People from the Baby Boom generation covered under Medicare can now get one-time screening for hepatitis C, according to a memo from the Centers for Medicare & Medicaid Services.
People from the Baby Boom generation covered under Medicare can now get one-time screening for hepatitis C, according to a memo from the Centers for Medicare & Medicaid Services (CMS).
The Centers for Disease Control and Prevention (CDC) has recommended testing of all so called baby boomers born from 1945 to 1965. It’s a population which has roughly five times higher prevalence of the bloodborne virus than other adults, in part because blood supplies were not screened for hepatitis C until some time after the virus was discovered in 1989, according to Dr. John Ward, Director for the Division of Viral Hepatitis at the CDC.
“They were young and had multiple risks before the virus was discovered and prevention measures like screening the blood supply were put in place, which has lowered the number of new infections,” Ward said in a recent interview about high-risk baby boomers.
Chronic infection of hepatitis C affects an estimated 3 million people nationwide and 130 million to 150 million people across the globe. Health officials have called hepatitis C a silent epidemic because the virus can remain in a person’s body for decades without symptoms. If left unchecked it can lead to cirrhosis and liver cancer and is the most common cause of liver transplants in the United States.
A memo outlining the coverage decision from CMS states that there is adequate evidence to conclude that screening for hepatitis C “is reasonable and necessary for the prevention or early detection of an illness or disability and is appropriate for individuals entitled to benefits under Part A or enrolled under Part B…” The ruling is consistent with recommendations by the U.S. Preventative Services Task Force, which endorses no cost hepatitis C screening for at risk patients, officials noted in the memo.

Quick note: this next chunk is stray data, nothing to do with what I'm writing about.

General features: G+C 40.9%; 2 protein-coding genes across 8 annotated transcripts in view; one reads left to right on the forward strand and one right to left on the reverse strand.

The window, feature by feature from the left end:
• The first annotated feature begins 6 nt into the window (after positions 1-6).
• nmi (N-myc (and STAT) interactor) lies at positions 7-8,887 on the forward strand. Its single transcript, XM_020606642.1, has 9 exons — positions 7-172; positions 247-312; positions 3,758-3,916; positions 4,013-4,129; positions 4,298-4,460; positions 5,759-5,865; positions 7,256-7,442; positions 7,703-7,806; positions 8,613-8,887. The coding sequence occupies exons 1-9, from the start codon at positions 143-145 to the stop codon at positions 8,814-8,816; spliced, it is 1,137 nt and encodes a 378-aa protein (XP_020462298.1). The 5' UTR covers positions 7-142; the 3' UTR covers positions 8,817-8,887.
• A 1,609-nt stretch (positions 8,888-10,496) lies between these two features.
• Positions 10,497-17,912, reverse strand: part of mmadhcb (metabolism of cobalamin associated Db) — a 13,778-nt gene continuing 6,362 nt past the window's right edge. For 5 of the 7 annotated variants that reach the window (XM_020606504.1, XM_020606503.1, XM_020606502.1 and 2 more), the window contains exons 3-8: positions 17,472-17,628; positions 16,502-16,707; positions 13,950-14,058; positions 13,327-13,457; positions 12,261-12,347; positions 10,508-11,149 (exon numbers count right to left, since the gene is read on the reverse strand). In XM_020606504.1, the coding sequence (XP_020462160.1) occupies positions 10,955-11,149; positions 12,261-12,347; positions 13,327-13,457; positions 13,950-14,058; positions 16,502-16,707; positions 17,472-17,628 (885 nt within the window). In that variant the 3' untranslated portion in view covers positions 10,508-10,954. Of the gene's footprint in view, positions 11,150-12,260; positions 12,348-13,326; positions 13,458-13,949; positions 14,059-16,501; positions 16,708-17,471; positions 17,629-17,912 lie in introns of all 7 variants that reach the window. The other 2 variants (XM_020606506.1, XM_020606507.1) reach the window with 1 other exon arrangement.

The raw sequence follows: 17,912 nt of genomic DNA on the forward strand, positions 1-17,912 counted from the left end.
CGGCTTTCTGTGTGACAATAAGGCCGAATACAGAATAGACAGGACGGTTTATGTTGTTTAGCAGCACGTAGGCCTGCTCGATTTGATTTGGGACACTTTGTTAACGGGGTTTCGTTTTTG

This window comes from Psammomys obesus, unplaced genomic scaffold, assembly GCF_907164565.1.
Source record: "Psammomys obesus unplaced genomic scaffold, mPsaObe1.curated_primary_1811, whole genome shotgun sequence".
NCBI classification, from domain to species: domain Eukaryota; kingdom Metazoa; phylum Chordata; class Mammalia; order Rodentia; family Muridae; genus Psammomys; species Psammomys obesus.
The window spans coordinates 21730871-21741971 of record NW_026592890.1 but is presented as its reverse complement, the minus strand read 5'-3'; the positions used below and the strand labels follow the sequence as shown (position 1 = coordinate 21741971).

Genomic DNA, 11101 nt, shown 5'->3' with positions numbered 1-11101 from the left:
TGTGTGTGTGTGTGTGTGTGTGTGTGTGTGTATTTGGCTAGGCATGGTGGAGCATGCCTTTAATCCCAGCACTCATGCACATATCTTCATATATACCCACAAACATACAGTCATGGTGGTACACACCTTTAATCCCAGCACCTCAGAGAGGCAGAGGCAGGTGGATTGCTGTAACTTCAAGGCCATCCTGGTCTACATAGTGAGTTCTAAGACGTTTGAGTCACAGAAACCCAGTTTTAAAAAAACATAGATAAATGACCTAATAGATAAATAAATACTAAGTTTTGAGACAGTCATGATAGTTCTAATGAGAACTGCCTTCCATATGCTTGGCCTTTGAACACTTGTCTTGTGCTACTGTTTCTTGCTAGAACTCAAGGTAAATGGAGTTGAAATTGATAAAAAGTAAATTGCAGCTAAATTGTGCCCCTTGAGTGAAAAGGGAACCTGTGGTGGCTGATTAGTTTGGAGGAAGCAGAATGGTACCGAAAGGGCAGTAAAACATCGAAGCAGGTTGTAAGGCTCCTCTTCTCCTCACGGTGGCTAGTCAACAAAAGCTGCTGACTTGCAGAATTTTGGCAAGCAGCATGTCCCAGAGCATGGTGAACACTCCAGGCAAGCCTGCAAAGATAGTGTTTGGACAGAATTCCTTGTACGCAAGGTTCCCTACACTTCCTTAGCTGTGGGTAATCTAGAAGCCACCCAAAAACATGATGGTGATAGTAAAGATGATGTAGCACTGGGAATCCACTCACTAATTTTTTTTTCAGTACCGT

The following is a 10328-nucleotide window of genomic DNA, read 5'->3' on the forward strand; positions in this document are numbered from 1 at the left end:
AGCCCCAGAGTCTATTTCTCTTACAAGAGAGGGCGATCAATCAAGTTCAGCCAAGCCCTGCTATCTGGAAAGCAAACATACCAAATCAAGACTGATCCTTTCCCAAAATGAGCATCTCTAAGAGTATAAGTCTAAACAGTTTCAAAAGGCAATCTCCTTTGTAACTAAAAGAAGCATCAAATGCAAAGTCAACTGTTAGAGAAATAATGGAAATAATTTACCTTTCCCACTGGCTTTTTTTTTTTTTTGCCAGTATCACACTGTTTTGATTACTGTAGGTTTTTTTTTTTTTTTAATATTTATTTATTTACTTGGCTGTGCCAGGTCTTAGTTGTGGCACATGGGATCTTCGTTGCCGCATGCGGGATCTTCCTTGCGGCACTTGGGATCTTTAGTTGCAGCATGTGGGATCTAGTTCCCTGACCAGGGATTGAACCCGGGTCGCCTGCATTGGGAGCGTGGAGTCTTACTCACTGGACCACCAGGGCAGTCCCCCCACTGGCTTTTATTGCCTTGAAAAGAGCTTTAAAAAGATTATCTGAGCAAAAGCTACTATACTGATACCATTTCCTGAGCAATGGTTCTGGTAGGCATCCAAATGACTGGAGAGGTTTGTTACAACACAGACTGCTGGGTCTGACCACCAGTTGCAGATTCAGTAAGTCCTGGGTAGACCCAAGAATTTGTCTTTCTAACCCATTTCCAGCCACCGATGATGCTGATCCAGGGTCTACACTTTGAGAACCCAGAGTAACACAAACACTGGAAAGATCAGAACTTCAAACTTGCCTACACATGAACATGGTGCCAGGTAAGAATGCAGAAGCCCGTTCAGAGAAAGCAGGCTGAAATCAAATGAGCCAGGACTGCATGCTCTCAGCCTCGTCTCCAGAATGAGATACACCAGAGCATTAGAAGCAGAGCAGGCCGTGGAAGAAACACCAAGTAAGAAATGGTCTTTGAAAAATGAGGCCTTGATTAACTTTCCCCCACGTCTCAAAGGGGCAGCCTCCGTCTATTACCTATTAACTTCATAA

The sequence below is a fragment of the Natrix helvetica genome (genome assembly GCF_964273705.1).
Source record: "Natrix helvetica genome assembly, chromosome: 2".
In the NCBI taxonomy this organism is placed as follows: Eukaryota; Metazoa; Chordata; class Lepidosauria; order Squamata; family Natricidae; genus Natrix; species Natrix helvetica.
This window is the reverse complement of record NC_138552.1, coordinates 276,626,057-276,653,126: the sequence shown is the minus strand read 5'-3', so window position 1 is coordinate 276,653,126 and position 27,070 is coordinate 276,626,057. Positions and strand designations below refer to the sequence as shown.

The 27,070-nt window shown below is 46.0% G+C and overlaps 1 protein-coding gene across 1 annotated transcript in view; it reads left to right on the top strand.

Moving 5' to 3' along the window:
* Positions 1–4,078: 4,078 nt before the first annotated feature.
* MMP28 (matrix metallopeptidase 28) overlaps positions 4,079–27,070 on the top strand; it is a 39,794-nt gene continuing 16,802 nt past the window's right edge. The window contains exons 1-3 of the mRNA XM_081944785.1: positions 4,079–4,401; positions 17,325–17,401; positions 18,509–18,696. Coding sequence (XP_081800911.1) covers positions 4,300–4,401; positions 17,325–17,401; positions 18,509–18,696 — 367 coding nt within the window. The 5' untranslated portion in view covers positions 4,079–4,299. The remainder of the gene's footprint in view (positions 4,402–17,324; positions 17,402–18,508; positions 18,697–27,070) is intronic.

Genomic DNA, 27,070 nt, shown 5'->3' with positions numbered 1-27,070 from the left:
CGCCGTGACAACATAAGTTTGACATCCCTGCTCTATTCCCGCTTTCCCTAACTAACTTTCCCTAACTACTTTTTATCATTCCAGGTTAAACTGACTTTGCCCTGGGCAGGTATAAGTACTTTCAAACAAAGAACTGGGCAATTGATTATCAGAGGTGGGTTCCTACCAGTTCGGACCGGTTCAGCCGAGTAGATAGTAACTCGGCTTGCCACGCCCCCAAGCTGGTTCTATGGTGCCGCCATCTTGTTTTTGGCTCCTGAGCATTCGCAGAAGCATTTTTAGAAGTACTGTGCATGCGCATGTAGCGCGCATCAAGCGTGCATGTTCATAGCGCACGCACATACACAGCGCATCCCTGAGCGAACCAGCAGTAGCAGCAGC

Medicare requires that testing for the virus fall under the order of a primary care physician or practitioner and be performed by an eligible Medicare provider. It must be conducted with FDA approved laboratory tests under approved labeling and in compliance with Clinical Laboratory Improvement Act (CLIA) regulations, the memo states.
Coverage also includes a hepatitis C screening test for other adults who fall under the high risk category, those with a current or past history of illicit injection drug use or have a history of receiving a blood transfusion before 1992. In addition, coverage is also extended for repeat screening only for people considered high risk because of continued illicit injection drug use since a prior negative screening test, according to the memo.
National coverage determinations only cover Medicare enrollees and not private insurance, said CMS spokesman Don McLeod, who noted that the decision covers testing only and not treatment for those determined to be positive for the virus. McLeod could not provide an estimated annual cost to Medicare for approved screenings.